John B. Mathers, Sr. - Page 8

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          audit began.  Burden relied solely on the prior returns, prepared           
          by petitioner, in arriving at the beginning loans from                      
          stockholders entry he used in preparing the amended returns.  No            
          other documentation, such as promissory notes or repayment                  
          schedules, was available to verify the existence of such loans.             
          Petitioner, with prior experience in the finance industry,                  
          understood the importance of documenting loans, if indeed loans             
          existed.  Attempts by petitioner to characterize retroactively              
          the payments he received as loan repayments are not credible.               
          See Noble v. Commissioner, 368 F.2d 439 (9th Cir. 1966), affg.              
          T.C. Memo. 1965-84.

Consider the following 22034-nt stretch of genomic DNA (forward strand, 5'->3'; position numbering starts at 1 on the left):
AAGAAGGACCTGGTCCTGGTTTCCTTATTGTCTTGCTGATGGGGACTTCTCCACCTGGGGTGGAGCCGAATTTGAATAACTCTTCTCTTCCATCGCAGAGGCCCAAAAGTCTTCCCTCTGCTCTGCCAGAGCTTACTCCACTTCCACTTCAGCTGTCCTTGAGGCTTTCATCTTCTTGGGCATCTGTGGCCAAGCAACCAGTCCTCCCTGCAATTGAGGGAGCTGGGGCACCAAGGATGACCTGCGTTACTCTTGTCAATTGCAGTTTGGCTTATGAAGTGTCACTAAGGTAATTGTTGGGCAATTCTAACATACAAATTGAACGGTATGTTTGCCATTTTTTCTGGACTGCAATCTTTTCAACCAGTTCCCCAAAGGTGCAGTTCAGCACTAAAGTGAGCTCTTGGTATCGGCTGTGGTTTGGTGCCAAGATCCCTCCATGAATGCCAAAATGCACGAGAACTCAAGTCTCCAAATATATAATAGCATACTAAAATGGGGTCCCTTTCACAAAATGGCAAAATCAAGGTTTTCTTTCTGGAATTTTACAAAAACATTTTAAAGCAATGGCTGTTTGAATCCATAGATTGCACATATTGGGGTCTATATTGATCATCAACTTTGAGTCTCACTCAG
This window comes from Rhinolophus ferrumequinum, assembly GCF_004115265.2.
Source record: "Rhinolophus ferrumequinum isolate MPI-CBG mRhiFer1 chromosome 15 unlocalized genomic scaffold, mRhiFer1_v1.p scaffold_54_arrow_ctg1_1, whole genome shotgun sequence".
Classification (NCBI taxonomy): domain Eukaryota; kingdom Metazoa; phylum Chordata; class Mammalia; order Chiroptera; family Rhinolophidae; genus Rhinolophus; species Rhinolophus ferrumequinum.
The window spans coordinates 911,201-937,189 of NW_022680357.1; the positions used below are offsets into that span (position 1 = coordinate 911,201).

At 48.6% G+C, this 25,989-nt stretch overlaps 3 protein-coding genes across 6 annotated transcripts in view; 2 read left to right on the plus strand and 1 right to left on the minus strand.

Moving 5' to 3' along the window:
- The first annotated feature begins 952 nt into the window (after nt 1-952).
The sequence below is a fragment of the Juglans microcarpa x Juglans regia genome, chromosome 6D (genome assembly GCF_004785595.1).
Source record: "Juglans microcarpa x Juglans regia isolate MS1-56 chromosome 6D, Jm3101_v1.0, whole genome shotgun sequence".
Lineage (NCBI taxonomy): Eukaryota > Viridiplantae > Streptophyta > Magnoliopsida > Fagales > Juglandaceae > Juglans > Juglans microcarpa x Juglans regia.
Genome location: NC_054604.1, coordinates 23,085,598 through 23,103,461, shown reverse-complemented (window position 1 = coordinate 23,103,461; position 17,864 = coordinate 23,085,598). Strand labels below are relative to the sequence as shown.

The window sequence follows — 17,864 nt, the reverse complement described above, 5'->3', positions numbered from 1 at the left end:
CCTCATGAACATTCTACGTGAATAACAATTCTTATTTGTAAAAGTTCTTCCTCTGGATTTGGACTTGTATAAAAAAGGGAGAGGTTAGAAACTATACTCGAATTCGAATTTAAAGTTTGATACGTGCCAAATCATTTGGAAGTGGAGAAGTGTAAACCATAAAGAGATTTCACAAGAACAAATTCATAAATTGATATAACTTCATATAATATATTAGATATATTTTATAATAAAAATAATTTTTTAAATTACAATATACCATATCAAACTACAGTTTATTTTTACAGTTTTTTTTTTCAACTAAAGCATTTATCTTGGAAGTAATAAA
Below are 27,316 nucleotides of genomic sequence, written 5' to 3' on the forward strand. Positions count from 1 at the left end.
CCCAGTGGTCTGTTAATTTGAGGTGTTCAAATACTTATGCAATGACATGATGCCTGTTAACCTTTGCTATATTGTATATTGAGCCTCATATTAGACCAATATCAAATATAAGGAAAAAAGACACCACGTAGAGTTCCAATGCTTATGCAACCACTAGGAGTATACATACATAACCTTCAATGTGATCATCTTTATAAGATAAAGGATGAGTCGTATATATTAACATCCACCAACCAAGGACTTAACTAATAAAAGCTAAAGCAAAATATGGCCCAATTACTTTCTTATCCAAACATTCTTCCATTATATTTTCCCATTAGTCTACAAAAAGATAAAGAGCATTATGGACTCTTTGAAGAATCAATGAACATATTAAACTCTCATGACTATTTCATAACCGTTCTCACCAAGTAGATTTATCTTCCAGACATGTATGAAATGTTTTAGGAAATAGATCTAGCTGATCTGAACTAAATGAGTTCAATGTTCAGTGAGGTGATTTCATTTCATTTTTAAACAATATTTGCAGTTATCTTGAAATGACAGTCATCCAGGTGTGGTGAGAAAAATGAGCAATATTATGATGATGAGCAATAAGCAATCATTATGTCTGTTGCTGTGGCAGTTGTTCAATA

We conclude, therefore, that the payments from FBI to                  
          petitioner were not loan repayments.  See Reis v. Commissioner,             
          T.C. Memo. 1995-231; Cordes v. Commissioner, T.C. Memo. 1994-377.           
          Pursuant to the parties' stipulation, the payments for the                  
          personal benefit of petitioner are constructive dividends.                  

          Payments for the Benefit of Mathers, Jr.                                    
               "The power to dispose of income is the equivalent of                   
          ownership of it.  The exercise of that power to procure the                 
          payment of income to another is the enjoyment, and hence the                
          realization, of the income by him who exercises it."  Helvering             
          v. Horst, 311 U.S. 112, 118 (1940).  The assignment of income               
          principle has been extended to situations such as this instance             
          where one with a controlling interest in the corporation has the            
          power to direct corporate funds to another.  See Green v. United            

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